The Latest Educational Programs in Industrial Automation and Manufacturing
What are some of the latest efforts in education to develop the next generation of control and automation engineers and address the skills gap?
The Need For Educational Programs in Manufacturing and Automation
A labor shortage in skilled manufacturing and automation positions over the last several years has led to changes in the way educators and employers plan to mitigate the growing gap.
An engineer working hands-on with an industrial robot.
A decline in interest for engineering and STEM-related jobs has helped to make the shortage even more prevalent. Several colleges and universities have developed new ways to help to solve or reduce the growing problem.
The skills gap can negatively impact the manufacturing sector if proactive measures aren't taken to help increase the skill level and interest in skilled positions. Several schools have recently taken the initiative to start new programs focusing on bringing new skills to the manufacturing and automation industries. The programs differ from traditional engineering programs.
The colleges involved in this story include:
- Bismarck State College
- Georgia Northwestern Technical College
- Dalton State
- Youngstown State University
The four colleges share the same goal, to help alleviate a labor shortage in skilled manufacturing and automation positions. The programs all consist of supporting students looking for hands-on classes with a two-year entry-level course.
Bismarck State College
Bismarck State College in Bismarck, North Dakota, has introduced a new associate's degree program in Industrial Automation. The program is meant to help students who want to work in positions where a more hands-on approach is needed. Students will learn to build, fix, repair, install, create, and operate automated machines in the program. The program opens in the spring of 2022, and students who take twelve credits or more will receive a 500 USD tuition waiver.
Video used courtesy of Bismarck State College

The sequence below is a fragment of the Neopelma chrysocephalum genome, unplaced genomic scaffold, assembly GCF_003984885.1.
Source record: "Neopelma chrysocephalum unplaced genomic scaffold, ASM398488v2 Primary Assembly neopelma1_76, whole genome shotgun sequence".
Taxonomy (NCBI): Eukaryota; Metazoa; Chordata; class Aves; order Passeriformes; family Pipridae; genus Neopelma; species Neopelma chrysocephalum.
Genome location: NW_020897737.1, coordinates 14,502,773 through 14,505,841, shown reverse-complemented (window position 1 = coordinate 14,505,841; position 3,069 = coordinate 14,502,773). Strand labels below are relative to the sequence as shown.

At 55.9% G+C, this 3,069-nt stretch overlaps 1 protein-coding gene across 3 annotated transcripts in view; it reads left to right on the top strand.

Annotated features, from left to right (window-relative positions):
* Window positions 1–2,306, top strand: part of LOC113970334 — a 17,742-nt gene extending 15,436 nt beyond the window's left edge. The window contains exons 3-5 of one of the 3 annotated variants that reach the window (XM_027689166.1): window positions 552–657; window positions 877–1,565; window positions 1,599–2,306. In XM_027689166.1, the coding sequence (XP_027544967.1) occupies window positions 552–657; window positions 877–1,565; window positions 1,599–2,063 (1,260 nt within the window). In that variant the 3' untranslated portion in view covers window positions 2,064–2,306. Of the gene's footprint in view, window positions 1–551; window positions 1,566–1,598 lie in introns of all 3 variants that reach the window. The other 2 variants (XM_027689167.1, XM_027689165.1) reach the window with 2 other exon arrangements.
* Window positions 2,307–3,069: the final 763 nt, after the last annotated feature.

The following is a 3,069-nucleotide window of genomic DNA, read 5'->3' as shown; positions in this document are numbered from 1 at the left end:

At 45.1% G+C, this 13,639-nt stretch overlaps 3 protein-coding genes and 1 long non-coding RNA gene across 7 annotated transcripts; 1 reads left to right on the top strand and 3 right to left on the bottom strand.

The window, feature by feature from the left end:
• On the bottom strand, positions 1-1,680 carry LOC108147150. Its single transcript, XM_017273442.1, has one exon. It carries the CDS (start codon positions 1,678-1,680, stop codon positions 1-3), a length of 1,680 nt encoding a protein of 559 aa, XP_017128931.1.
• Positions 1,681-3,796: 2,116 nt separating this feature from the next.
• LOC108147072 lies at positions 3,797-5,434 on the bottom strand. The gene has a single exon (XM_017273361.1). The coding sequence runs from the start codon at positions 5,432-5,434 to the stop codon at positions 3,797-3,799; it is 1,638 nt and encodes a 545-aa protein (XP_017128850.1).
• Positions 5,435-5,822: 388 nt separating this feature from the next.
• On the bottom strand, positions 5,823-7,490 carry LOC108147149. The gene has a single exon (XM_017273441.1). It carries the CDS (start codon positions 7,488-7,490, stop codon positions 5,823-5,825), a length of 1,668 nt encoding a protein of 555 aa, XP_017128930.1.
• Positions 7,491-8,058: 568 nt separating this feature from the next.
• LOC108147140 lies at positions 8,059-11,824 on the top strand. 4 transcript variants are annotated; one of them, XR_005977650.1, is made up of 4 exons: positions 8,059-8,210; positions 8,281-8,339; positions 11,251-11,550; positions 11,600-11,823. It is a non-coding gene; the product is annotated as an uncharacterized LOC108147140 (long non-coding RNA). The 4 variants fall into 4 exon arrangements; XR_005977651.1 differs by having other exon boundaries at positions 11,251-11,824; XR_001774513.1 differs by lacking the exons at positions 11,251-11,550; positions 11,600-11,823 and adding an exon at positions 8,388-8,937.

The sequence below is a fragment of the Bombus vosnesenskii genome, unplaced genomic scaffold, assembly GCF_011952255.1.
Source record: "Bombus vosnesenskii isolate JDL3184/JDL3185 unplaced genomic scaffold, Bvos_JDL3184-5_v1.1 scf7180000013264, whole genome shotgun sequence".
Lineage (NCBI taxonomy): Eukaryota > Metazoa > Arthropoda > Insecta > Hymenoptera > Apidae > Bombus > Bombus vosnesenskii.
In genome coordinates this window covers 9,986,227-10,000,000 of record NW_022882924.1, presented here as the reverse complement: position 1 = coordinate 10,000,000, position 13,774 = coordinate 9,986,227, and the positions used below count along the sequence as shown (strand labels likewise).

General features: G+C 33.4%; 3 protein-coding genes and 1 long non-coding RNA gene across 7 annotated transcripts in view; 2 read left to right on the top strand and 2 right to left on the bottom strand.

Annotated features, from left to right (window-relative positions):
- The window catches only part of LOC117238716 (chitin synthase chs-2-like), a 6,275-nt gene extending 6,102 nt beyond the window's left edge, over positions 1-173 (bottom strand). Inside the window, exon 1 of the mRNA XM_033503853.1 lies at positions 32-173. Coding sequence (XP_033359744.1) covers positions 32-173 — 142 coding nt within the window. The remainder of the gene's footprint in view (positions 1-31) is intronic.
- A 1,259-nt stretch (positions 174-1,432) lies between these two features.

Dalton State and Georgia Northwestern Technical College
Dalton State and Georgia Northwestern Technical College (GNTC) have partnered to create new transfer opportunities for students studying in the automation and manufacturing fields. The agreement allows students to transfer into specific Dalton degree programs after completing their associate's degree at GNTC. Advisors will help students with the transfer; the colleges hope to keep the switch between colleges as smooth and easy for students as possible.
Students working in the classroom in the new Automation Engineering Technology program on the Whitfield Murray Campus of Georgia Northwestern Technical College working on robotic demonstration. Image used courtesy of Georgia Northwestern Technical College
"Agreements between Dalton State and our technical college partner Georgia Northwestern, help us better serve the students of our region as well as our local employers," said Dr. Margaret Venable, president of Dalton State. "It is a winning strategy for us all."
Youngstown State University
The Mahoning Valley region has been focusing on creating a workforce development ecosystem. Eastern Gateway Community College is partnering with Youngstown State University as part of the initiative. Youngstown State University recently opened a new 12 million USD, 54,000-square-foot Excellence Training Center to help with the growing demand for workers in the manufacturing and industrial sector.
The center consists of spaces for working with:
- Additive manufacturing research and design
- Industrial robotics and automation training
- Eastern Gateway Community College will offer CNC machining
- Metrology and CT scanning
- Industrial maintenance training
- "Foundry of the Future" which includes advanced mold-making technology
A student at YSU working with a robot. Image used courtesy of Youngstown State University
"We have designed the Center to be a teaching factory, filled with outstanding, cutting edge technology, as well as classroom, lecture, lab and research spaces, where students will learn on real world, advanced machines that they won't be able to get anywhere else," said David Sipusic, YSU associate general counsel for Research and executive director of the ETC.
A Different Approach
Last year, Control Automation covered the University of Hartford's efforts to address the skills gap with their new Automation and Mechatronics Program. Several more colleges in the U.S. are now recognizing the need for skilled labor in the manufacturing and automation industries. To help with a growing labor shortage, they have taken different steps with the hope of educating students for these high-demand jobs.
Ranging from partnerships between colleges to multimillion-dollar facilities, they have the commonality of teaching hands-on skills to students just starting the program, with the ability to continue to more advanced learning if students choose to do so. This will hopefully provide flexibility and more options to new students and career workers alike.
What do you think about the latest educational efforts in advanced manufacturing and automation?